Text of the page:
# How do you calculate the linear approximation of an S-BOX?

I've been following this very good tutorial on linear cryptanalysis, and I'm stuck at the linear approximation part. I have no idea what input and output masks are. I don't understand what he's doing and why. Can somebody please help?

• That tute looks interesting. You might want to google Howard Heys' tutorial as well, its a bit more mathematical. Commented Apr 9, 2018 at 22:21

The goal is to find a set of output bits that can be expressed as a linear combination of input bits with the highest probability. "A linear combination" in this case basically means no bitwise AND/OR gate are present in the expression, only XOR gates. This is relevant because when you have something like $\text{out} = a \oplus b \oplus k$, where $\oplus$ is XOR, then you can trivially solve for $k$ by computing $k = \text{out} \oplus a \oplus b$.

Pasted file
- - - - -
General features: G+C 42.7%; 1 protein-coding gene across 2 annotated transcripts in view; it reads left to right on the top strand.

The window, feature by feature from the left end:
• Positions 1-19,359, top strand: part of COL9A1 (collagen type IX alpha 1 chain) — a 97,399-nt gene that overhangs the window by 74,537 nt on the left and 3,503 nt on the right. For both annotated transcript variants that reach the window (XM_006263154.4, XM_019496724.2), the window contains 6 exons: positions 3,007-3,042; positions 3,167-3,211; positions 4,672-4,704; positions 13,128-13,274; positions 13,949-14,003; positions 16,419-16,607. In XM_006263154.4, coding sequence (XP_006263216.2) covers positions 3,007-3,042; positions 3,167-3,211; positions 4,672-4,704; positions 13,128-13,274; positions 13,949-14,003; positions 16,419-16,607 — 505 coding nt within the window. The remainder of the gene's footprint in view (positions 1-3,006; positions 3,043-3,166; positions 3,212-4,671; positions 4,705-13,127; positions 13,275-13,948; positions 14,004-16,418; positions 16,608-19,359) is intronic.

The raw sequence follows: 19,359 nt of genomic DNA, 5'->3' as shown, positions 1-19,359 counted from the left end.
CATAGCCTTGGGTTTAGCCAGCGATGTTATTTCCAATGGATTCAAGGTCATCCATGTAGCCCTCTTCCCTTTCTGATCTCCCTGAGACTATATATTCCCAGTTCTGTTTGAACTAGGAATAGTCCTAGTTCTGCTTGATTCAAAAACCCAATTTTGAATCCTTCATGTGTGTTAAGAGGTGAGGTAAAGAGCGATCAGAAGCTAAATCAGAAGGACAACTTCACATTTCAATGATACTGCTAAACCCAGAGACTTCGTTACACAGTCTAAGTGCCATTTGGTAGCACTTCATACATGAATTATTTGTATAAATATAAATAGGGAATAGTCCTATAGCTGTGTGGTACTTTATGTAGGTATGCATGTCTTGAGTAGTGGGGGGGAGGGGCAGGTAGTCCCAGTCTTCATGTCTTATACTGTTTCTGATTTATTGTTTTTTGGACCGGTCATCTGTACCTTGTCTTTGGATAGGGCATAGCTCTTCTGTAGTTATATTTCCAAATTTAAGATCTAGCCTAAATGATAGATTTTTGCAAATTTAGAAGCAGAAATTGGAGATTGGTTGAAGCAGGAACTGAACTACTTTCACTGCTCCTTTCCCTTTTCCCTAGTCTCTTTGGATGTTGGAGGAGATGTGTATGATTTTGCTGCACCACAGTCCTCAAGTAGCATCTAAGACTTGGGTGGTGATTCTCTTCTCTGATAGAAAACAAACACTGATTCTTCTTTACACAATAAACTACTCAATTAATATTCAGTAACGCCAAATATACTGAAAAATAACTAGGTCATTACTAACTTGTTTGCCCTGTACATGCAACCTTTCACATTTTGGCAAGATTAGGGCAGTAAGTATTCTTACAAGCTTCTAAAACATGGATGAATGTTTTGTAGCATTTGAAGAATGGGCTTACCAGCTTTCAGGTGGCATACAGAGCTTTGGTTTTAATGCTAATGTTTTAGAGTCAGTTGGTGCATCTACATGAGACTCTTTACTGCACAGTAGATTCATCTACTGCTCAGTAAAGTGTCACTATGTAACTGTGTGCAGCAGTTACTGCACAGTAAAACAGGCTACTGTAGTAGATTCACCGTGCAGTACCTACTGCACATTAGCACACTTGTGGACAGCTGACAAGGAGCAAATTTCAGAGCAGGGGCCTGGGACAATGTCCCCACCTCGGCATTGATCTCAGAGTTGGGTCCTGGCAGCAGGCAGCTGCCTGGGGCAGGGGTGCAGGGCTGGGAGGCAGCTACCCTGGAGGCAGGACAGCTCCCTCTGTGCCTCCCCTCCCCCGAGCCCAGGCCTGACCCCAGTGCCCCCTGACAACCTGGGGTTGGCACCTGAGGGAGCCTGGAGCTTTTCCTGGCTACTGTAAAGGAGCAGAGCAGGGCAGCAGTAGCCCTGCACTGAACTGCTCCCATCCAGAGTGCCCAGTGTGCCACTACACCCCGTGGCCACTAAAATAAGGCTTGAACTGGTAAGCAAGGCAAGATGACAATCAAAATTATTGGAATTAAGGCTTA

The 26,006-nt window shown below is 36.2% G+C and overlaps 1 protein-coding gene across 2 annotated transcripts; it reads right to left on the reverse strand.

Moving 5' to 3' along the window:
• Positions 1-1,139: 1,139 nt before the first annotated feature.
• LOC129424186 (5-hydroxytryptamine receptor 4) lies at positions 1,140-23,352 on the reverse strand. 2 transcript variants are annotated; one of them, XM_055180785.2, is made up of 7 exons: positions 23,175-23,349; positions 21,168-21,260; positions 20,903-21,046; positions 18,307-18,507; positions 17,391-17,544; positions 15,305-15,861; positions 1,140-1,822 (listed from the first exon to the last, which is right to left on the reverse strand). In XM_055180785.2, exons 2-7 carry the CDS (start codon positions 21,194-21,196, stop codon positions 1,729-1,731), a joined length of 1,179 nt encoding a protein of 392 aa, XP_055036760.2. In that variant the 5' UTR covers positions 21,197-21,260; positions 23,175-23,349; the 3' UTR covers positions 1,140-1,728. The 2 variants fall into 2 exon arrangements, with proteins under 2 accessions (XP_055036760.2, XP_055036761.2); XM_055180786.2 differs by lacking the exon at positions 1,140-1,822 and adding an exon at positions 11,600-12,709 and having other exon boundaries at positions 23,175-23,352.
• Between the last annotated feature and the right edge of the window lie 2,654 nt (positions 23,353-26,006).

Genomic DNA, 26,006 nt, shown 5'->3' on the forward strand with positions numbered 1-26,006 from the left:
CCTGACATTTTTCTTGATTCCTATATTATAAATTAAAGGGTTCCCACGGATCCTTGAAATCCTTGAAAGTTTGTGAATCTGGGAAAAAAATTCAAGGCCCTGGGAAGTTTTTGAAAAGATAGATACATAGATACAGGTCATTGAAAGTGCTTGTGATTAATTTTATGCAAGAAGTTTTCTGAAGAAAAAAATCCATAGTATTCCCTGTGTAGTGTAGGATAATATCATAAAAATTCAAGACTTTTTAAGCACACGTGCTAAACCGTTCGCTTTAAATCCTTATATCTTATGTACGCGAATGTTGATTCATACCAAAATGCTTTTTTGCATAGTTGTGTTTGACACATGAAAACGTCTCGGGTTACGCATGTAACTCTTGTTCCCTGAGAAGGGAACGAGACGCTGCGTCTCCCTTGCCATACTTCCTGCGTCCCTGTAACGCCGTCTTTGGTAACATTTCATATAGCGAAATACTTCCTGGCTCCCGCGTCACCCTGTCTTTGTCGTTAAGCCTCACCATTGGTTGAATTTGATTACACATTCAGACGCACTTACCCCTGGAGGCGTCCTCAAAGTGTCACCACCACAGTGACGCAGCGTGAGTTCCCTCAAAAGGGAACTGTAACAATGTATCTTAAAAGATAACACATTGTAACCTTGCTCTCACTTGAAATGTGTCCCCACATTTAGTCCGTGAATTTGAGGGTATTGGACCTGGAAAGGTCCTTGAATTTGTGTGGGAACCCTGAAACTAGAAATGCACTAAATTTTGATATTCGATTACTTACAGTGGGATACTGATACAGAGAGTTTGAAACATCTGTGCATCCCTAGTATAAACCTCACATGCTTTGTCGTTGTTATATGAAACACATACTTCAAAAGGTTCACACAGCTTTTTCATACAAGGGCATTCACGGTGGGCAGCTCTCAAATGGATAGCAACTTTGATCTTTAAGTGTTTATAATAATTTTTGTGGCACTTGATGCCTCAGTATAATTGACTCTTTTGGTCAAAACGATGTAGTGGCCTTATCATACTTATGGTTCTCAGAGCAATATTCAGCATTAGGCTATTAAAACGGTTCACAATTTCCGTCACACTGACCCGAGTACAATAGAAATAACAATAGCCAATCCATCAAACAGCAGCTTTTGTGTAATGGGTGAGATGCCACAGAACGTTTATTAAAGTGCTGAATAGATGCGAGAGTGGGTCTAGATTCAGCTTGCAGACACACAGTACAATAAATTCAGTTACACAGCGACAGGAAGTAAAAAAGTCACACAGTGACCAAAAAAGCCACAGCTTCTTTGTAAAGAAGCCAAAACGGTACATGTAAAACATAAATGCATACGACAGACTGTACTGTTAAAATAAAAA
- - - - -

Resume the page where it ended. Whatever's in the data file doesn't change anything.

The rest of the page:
• @HammiCloud Which bits are selected depends on what mask you use. The input and output masks are generated the same way input and output differences are generated: You iterate through a nested loop, where you use the first loop index as the input mask and the second loop index as the output mask. The number of loop iterations is determined by the size of the S-Box. In that tutorial there is a 4-bit S-Box, so the number of iterations in each loop would be $2^4 = 16$. Commented Apr 9, 2018 at 21:51